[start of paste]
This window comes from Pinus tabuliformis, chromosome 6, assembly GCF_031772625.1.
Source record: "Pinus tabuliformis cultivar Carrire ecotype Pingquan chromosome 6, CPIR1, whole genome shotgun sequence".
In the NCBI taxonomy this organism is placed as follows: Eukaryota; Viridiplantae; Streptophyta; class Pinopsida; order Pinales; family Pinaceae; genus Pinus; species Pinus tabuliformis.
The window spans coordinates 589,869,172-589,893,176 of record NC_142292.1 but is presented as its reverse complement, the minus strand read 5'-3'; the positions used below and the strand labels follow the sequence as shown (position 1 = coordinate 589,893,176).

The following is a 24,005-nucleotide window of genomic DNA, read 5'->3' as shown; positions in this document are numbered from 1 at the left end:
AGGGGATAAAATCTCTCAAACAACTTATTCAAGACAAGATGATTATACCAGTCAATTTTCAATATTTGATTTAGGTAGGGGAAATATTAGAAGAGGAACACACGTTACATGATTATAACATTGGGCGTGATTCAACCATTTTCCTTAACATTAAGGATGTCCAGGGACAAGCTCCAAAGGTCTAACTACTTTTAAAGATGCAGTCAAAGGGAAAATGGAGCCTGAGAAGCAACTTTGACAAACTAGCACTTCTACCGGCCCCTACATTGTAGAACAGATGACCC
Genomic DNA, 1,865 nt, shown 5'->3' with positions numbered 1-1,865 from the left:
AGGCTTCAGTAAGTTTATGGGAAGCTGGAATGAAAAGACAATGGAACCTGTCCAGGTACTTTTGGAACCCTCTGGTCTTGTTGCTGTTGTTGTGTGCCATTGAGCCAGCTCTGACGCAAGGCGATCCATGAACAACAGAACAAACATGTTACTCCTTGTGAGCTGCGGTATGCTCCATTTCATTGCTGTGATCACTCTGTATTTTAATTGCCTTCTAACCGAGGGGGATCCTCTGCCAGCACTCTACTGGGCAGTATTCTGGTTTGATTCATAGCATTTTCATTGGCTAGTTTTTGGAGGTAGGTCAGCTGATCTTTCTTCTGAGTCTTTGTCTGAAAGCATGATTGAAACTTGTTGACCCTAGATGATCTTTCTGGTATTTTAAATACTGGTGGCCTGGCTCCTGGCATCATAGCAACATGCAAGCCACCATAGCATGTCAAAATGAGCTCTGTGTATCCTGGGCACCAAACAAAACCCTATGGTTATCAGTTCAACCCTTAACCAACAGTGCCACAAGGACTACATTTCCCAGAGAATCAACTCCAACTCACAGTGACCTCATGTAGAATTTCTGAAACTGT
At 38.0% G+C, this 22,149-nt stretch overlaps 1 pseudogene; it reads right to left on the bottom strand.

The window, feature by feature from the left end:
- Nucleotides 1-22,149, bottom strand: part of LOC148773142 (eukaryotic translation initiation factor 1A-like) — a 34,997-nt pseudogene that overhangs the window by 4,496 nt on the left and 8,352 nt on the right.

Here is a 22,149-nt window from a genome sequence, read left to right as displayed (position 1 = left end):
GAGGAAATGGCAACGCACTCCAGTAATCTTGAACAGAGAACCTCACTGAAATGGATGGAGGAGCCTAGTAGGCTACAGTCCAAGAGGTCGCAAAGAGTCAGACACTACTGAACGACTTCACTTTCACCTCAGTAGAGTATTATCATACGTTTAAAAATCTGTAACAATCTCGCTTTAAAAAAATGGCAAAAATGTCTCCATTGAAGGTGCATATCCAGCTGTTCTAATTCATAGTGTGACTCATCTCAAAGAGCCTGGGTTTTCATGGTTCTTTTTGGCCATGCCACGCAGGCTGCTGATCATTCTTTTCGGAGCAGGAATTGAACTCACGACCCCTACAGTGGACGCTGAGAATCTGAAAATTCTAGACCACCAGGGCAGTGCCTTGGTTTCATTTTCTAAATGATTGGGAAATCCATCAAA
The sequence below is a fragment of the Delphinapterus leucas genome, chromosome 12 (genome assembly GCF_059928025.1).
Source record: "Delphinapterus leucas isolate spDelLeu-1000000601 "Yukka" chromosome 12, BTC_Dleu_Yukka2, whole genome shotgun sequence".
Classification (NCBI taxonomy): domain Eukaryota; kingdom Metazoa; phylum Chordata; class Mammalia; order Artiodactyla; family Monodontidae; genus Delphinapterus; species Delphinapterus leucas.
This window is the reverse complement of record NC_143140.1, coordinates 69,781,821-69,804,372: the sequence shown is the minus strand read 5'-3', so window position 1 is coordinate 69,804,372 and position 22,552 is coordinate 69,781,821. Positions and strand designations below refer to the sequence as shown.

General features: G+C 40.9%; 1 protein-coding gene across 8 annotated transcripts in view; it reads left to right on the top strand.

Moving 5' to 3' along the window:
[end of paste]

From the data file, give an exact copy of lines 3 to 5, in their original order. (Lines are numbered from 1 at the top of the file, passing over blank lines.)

In the NCBI taxonomy this organism is placed as follows: Eukaryota; Viridiplantae; Streptophyta; class Pinopsida; order Pinales; family Pinaceae; genus Pinus; species Pinus tabuliformis.
The window spans coordinates 589,869,172-589,893,176 of record NC_142292.1 but is presented as its reverse complement, the minus strand read 5'-3'; the positions used below and the strand labels follow the sequence as shown (position 1 = coordinate 589,893,176).

The following is a 24,005-nucleotide window of genomic DNA, read 5'->3' as shown; positions in this document are numbered from 1 at the left end: